Innovations are commonly judged by how fast they reached 50 million users (Radio, 38 years; TV, 13 years; Internet, 4 years; iPod, 3 years, etc.). Another way to look at this is by time equivalents: If one Dog Year equals 7 human years than how many years of traditional IT do we travel in one Cloud Year?
This cloud year we saw quit a lot of change – also from existing mega vendors entering the cloud market – but did it match 7 years of progress in traditional IT (taking us roughly from SOA till today)? And do we really expect the next three years to bring as much change as we saw since the days of client-server or the next seven years to be the equivalent of the journey from the days of the mainframe to today?
Now Einstein pointed out that speed is relative to the point of view of the beholder. In that spirit one of my former employers handed out gold watches after 10 years, instead of after the customary 20 years, because he felt “It all moves a little faster here”. I never made the 10 year mark there (not would that have mattered as they changed the policy in my seventh year), but I did make my first A-year last month (A as in Analyst). No watch here either, just some musings on time.
Talking about musings on time, several dog years (and a few employers) earlier, I wrote a small time perspective on the ERP market, called “the Best Years” (named after the little rural town called Best, where we had kept office till then). I did not keep a copy of that internal note but the main theme was that in just a few years the way customers procured ERP had completely changed. From vendors leading the sales process, often doing custom demoes that wowed prospects with fancy features (features that BTW seldom got to be implemented post sale), to cookie cutter selection cycles where third party consultants fed vendor profiles and offerings through standardized spreadsheets generating normalized scores. Vendor offerings became more and more comparable and our RFP responses were demoted to becoming column fodder for the Lotus123 sheet (Yes, was some time ago, when there was still a market and not an oligopoly).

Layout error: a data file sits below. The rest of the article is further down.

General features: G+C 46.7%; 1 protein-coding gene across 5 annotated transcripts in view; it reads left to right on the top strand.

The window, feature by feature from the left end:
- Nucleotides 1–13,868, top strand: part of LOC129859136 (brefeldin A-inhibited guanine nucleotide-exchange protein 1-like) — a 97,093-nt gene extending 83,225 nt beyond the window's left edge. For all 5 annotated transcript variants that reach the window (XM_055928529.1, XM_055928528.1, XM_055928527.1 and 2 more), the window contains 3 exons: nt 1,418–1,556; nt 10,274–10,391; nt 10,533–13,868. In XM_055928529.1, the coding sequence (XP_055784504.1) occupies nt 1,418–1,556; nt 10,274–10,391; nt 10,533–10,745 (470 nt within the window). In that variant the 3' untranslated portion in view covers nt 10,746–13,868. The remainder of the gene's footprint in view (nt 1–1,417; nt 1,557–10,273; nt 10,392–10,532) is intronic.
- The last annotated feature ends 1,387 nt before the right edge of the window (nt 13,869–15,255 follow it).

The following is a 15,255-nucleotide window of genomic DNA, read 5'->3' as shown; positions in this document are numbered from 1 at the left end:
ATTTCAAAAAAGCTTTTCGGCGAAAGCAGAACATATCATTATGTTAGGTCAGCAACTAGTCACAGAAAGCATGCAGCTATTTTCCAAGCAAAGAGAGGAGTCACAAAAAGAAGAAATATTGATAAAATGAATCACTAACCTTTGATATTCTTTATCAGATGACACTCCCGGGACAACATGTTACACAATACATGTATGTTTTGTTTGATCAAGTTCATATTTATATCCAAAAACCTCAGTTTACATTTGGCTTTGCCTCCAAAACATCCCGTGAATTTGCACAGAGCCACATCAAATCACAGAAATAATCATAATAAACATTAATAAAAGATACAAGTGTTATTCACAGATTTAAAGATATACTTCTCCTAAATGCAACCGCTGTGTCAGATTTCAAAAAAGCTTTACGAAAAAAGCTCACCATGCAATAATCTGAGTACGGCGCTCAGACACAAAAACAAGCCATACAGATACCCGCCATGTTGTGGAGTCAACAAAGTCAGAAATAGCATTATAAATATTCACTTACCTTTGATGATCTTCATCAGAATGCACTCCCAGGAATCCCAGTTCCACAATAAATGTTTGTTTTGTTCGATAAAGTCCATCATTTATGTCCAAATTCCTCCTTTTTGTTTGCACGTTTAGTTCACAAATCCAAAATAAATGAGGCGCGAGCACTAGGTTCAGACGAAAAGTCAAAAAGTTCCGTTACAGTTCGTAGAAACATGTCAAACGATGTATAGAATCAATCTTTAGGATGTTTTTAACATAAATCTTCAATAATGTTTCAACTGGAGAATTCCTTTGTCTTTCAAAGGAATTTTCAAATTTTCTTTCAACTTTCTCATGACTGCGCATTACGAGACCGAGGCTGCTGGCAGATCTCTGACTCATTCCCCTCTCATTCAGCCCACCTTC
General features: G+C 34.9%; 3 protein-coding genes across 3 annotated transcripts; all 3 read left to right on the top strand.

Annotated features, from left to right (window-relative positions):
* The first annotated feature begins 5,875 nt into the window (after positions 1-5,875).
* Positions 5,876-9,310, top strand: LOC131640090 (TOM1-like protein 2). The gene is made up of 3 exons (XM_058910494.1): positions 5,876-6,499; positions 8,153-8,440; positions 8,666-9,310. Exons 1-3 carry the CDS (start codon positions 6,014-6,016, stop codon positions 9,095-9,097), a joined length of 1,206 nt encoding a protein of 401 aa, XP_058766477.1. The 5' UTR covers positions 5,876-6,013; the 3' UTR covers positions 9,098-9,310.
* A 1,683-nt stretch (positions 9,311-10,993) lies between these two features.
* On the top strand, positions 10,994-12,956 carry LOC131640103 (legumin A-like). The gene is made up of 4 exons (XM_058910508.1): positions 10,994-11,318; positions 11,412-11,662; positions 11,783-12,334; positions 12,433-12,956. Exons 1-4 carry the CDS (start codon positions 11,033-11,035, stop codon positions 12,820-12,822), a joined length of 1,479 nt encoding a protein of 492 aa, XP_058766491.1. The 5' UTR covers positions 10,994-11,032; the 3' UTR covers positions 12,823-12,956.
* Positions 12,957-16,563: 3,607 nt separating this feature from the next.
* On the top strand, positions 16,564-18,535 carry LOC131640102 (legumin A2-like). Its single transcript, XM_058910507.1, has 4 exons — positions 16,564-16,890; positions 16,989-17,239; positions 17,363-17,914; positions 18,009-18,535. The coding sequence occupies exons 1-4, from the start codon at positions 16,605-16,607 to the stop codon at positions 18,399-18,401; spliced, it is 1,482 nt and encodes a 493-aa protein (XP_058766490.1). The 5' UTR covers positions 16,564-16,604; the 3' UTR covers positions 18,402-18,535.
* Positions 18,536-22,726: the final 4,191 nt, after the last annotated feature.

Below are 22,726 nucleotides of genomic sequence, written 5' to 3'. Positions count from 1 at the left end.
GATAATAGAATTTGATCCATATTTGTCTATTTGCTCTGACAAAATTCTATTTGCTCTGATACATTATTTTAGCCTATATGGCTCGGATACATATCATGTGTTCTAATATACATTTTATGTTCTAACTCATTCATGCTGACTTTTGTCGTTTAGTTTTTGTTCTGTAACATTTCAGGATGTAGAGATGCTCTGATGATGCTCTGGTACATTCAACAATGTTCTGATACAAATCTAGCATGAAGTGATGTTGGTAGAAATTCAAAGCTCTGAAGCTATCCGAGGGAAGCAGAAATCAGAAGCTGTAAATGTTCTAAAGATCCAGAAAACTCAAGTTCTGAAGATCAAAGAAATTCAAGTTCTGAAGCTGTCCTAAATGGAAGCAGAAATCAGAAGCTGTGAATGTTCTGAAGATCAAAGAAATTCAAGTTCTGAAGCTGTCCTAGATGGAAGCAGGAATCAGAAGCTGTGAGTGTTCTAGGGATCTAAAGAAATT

Question is whether the cloud market – or more specifically the Infrastructure as a Service market – has started on a comparable journey and at what speed. At Gartner we are currently working in full swing on the next iteration of the Cloud IaaS Magic Quadrant giving us an upfront view of convergence and comparability (or even compatibility) of various offerings. For those of you interested in the MQ process, I suggest reading the recent blogs of my colleague Lydia Leong, who shares some useful background and pointers.
Closing out my first A-year I also got to write technology profiles for a few of the Hype Cycle reports (such as the ones on PaaS, on CSP infrastructure, on the Telecommunications Industry and for the brand new Hype Cycle dedicated to Cloud Service Brokerage , an increasingly popular topic, also for European CSPs). These Hype Cycle reports reflect our official take on speed (years to mainstream adoption) and impact (low, moderate, high or even transformational) of such new developments. More on these later.
First however putting some focus on increasing my personal speed, as some deadlines (like for the upcoming Barcelona Symposium) are approaching rapidly.
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